In 2020, U.S. President Donald Trump proposed his Middle East peace plan, attempting to mediate between Israel and several Arab states. But both Hamas and the Palestinian Authority were extremely angry with the plan, which they considered unacceptably pro-Israeli. Given these circumstances, Palestinian politicians hoped to see Moscow as a potential counterweight that could change the negotiating agenda. The Israeli authorities secretly disapproved of Russia’s contact with Hamas, journalist and political analyst Nadav Eyal told Meduza. But Israeli officials did not publicly criticize Moscow because the two countries share many common interests. According to Eyal, Israel also sees that Russia holds no real influence over the Hamas leadership and is instead just trying to involve itself in Middle Eastern politics on all sides.

While the Israeli authorities need an intermediary to communicate with Hamas, Egypt — not Russia — usually plays this role. This is largely due to Egypt sharing the only other border with the Gaza Strip, meaning that Hamas leaders travel through Egypt when meeting with Russia. All goods destined for Gaza, including smuggled weapons, pass through the Egypt-Gaza border. Although talks and meetings regularly take place in Moscow (in March 2020, Sergey Lavrov met with Islamic Jihad leader Ziyad al-Nahhal), key agreements do not involve Russia, such as the Fatah-Hamas reconciliation process in 2017, which was signed in Cairo.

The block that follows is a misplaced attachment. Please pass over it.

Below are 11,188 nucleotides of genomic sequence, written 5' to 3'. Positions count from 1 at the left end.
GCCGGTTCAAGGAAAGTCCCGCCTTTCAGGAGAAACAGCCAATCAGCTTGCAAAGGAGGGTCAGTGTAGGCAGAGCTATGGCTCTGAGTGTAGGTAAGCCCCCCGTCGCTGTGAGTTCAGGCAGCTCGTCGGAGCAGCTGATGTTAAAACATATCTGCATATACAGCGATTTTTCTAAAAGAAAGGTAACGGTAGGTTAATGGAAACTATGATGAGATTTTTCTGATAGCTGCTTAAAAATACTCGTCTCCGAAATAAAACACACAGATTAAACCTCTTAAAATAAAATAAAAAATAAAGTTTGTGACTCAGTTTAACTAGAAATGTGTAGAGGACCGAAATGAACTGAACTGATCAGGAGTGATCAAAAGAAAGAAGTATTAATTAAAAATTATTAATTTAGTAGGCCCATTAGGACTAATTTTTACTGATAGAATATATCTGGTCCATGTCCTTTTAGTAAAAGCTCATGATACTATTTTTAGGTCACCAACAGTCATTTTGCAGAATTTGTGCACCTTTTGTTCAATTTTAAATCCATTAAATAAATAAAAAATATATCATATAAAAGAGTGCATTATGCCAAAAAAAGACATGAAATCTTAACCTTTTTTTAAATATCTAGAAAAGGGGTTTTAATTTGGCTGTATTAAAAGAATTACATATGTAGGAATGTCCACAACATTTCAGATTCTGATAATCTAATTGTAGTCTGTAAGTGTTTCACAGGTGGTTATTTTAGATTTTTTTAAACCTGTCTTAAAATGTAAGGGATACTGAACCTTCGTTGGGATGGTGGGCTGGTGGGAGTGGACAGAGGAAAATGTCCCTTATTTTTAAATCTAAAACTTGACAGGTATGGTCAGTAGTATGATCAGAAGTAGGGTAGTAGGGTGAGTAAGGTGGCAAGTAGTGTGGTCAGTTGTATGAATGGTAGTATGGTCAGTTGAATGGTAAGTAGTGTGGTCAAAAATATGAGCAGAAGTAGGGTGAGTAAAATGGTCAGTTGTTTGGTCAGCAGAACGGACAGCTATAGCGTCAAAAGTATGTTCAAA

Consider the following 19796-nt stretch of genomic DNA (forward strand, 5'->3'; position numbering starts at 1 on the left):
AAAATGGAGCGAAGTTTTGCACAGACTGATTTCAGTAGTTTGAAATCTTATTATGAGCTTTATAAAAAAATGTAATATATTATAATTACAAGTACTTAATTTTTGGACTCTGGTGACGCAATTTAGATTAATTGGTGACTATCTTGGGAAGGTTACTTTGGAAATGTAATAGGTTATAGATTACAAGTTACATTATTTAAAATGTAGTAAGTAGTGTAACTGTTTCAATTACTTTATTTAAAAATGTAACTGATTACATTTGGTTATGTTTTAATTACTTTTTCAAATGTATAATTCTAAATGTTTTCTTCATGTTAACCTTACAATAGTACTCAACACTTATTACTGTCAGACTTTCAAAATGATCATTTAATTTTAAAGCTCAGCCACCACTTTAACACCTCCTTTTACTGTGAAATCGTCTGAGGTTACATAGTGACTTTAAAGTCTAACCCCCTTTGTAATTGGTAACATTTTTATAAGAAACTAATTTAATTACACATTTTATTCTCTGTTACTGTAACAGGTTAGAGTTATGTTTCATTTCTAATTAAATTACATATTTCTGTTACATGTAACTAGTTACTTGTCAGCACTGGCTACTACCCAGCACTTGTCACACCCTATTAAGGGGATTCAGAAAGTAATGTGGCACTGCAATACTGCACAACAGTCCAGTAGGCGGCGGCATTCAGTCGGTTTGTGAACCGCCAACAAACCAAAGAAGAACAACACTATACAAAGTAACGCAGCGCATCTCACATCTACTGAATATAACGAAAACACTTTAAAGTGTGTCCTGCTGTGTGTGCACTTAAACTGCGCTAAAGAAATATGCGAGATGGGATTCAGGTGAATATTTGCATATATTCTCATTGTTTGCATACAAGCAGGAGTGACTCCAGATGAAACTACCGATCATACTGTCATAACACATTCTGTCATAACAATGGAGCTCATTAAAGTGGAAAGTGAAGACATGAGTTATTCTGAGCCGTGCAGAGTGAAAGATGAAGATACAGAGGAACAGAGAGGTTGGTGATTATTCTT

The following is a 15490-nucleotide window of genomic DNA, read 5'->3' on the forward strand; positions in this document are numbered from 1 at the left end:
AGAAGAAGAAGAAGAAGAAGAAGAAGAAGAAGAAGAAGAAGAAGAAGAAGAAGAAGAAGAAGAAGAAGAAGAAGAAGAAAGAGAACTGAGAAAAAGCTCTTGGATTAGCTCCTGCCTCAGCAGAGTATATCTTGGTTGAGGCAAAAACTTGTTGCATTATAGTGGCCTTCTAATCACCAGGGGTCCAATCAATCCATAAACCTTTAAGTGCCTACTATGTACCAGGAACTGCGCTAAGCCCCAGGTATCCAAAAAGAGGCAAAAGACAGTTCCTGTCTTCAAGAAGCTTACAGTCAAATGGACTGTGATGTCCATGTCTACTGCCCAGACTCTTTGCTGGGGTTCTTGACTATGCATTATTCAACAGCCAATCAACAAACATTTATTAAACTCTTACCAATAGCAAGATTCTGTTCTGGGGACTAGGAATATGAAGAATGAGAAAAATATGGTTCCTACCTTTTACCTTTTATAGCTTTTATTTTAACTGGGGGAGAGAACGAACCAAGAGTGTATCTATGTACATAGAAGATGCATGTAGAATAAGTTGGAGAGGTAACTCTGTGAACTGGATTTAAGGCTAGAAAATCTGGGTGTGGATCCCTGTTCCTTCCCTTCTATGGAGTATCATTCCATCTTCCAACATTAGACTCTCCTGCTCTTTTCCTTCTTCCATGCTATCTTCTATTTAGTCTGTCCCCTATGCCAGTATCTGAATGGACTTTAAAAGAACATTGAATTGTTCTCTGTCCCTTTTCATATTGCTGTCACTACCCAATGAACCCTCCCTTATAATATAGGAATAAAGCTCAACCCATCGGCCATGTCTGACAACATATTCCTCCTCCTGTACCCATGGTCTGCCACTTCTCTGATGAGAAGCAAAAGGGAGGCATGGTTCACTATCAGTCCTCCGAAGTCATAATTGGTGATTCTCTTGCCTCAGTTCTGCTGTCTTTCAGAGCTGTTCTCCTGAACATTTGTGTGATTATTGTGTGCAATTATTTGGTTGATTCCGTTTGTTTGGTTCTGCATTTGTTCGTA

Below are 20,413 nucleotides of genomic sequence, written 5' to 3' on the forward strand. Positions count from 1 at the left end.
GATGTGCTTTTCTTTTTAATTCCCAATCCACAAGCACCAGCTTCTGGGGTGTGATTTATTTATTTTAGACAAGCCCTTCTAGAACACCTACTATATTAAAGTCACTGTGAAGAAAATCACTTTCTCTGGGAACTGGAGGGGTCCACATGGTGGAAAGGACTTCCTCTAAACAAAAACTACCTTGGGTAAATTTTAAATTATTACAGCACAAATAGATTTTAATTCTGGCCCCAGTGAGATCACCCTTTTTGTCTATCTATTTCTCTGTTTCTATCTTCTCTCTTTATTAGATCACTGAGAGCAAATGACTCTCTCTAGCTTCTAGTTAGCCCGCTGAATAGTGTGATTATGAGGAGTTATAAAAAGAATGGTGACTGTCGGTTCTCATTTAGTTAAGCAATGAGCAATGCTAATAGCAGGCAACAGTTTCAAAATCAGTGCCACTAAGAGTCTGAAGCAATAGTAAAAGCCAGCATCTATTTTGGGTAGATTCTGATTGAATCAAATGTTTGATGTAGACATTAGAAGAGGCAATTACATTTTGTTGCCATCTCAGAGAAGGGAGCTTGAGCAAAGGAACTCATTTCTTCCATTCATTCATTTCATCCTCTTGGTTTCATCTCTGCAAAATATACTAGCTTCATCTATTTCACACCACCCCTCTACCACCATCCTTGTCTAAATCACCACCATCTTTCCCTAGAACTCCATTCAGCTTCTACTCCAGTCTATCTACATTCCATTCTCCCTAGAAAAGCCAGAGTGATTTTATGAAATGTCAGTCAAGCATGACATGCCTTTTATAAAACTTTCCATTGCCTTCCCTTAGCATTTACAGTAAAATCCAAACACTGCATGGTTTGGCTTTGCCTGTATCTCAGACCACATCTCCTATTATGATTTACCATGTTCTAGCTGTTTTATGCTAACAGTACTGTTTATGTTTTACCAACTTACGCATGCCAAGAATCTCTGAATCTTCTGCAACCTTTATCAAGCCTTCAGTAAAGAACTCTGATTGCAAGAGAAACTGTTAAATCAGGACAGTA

Story by Alexey Kovalyev and Dmitri Kuznets

Translation by Sasha Slobodov